Some of these additives do not contribute nutrients but are there to make the products taste better (flavor additives, “digest”), stick together (montmorillonite, bentonite), keep the fat from running (beet pulp, tomato pomace) and appear more acceptable to owners (caramel color). The infamous recalled “wheat gluten” (which was really melamine-laced wheat flour) was supposed to be there to thicken gravy but also to contribute protein. Additives all have a purpose in commercial dog food formulas. They are all approved by the FDA or are considered “Generally Recognized As Safe” (GRAS). Whether they constitute “junk” depends on point of view. Our preference is to reserve the term “junk” for pet treats that provide calories but are not required to meet nutritional standards.
B: As has been evidenced by the public response to the latest food recall, pet lovers are increasingly aware that they must know more about the food they feed their companion animals. Are you interested in hearing from our readers with questions they might have as you investigate the pet food industry?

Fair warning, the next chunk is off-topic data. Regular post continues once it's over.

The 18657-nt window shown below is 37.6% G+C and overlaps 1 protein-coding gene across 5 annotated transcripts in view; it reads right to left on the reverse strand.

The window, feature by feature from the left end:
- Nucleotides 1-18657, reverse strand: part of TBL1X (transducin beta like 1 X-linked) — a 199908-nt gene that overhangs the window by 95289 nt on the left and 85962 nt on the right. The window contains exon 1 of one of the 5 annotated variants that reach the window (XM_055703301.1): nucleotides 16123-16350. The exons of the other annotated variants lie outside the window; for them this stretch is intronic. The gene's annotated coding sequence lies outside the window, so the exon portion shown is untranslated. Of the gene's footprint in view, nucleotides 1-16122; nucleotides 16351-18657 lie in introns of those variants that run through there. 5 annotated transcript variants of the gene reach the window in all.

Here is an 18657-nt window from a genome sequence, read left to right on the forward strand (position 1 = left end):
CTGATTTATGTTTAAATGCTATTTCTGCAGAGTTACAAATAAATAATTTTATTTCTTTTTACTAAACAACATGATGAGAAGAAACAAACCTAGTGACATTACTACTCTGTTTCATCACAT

N&N: Yes! We would love to hear from readers about what they want to know. We will make certain we get those questions answered in our book, if not sooner.
B: Many of us would also like to better understand the link between the industry and the role that veterinarians play in directing our pets’ dietary regimes. What kind of information can our readers provide you to help in that phase of your work?
N&N: We know enough about medical education to know that doctors know hardly anything about nutrition. The same is true of veterinarians. Most veterinary colleges teach nutrition only minimally, meaning that veterinarians get their nutrition information from pet food companies. We would love to hear from veterinarians about the nutrition problems they encounter in their practices and the ways in which pet food companies transmit information about how to treat these problems. We would love to hear from pet owners about what veterinarians tell them about dog feeding, which commercial products they recommend, whether they sell foods in their offices and what kind of nutrition education they provide. We are delighted to have this forum and would like to make it as useful as possible for Bark readers.
Marion Nestle can be contacted at firstname.lastname@example.org and Malden Nesheim, at email@example.com. Their most recent book, Pet Food Politics, is now available from the University of California Press.